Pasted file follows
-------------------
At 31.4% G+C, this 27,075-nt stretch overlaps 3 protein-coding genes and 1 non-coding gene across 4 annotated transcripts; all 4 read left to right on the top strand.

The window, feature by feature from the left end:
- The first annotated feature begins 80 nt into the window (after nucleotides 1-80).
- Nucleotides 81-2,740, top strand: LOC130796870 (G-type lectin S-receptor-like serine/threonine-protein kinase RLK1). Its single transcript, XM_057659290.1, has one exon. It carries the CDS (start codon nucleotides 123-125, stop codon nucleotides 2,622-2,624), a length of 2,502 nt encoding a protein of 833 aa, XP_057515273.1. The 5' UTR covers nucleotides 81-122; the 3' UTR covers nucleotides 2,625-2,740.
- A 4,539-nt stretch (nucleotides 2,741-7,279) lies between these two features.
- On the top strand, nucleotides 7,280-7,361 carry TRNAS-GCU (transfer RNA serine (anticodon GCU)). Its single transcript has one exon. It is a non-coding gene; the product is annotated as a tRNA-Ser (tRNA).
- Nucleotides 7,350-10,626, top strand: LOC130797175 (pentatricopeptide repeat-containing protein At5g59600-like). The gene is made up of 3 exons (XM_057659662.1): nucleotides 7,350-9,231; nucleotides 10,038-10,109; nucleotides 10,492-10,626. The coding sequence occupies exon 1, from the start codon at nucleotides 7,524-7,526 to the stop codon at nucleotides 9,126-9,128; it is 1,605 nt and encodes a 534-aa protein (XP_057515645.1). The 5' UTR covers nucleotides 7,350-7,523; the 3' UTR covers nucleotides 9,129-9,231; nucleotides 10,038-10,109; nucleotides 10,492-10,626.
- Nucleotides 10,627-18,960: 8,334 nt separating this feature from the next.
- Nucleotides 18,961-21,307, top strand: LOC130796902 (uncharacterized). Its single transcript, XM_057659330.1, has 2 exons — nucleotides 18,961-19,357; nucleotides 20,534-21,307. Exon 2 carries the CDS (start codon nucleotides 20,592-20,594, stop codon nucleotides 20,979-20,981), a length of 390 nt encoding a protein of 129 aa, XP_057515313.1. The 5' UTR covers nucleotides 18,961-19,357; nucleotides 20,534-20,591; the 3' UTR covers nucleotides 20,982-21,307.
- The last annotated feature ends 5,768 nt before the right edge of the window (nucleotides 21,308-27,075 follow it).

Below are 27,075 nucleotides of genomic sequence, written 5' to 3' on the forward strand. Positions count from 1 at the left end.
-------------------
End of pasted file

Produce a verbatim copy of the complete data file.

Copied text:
At 31.4% G+C, this 27,075-nt stretch overlaps 3 protein-coding genes and 1 non-coding gene across 4 annotated transcripts; all 4 read left to right on the top strand.

The window, feature by feature from the left end:
- The first annotated feature begins 80 nt into the window (after nucleotides 1-80).
- Nucleotides 81-2,740, top strand: LOC130796870 (G-type lectin S-receptor-like serine/threonine-protein kinase RLK1). Its single transcript, XM_057659290.1, has one exon. It carries the CDS (start codon nucleotides 123-125, stop codon nucleotides 2,622-2,624), a length of 2,502 nt encoding a protein of 833 aa, XP_057515273.1. The 5' UTR covers nucleotides 81-122; the 3' UTR covers nucleotides 2,625-2,740.
- A 4,539-nt stretch (nucleotides 2,741-7,279) lies between these two features.
- On the top strand, nucleotides 7,280-7,361 carry TRNAS-GCU (transfer RNA serine (anticodon GCU)). Its single transcript has one exon. It is a non-coding gene; the product is annotated as a tRNA-Ser (tRNA).
- Nucleotides 7,350-10,626, top strand: LOC130797175 (pentatricopeptide repeat-containing protein At5g59600-like). The gene is made up of 3 exons (XM_057659662.1): nucleotides 7,350-9,231; nucleotides 10,038-10,109; nucleotides 10,492-10,626. The coding sequence occupies exon 1, from the start codon at nucleotides 7,524-7,526 to the stop codon at nucleotides 9,126-9,128; it is 1,605 nt and encodes a 534-aa protein (XP_057515645.1). The 5' UTR covers nucleotides 7,350-7,523; the 3' UTR covers nucleotides 9,129-9,231; nucleotides 10,038-10,109; nucleotides 10,492-10,626.
- Nucleotides 10,627-18,960: 8,334 nt separating this feature from the next.
- Nucleotides 18,961-21,307, top strand: LOC130796902 (uncharacterized). Its single transcript, XM_057659330.1, has 2 exons — nucleotides 18,961-19,357; nucleotides 20,534-21,307. Exon 2 carries the CDS (start codon nucleotides 20,592-20,594, stop codon nucleotides 20,979-20,981), a length of 390 nt encoding a protein of 129 aa, XP_057515313.1. The 5' UTR covers nucleotides 18,961-19,357; nucleotides 20,534-20,591; the 3' UTR covers nucleotides 20,982-21,307.
- The last annotated feature ends 5,768 nt before the right edge of the window (nucleotides 21,308-27,075 follow it).

Below are 27,075 nucleotides of genomic sequence, written 5' to 3' on the forward strand. Positions count from 1 at the left end.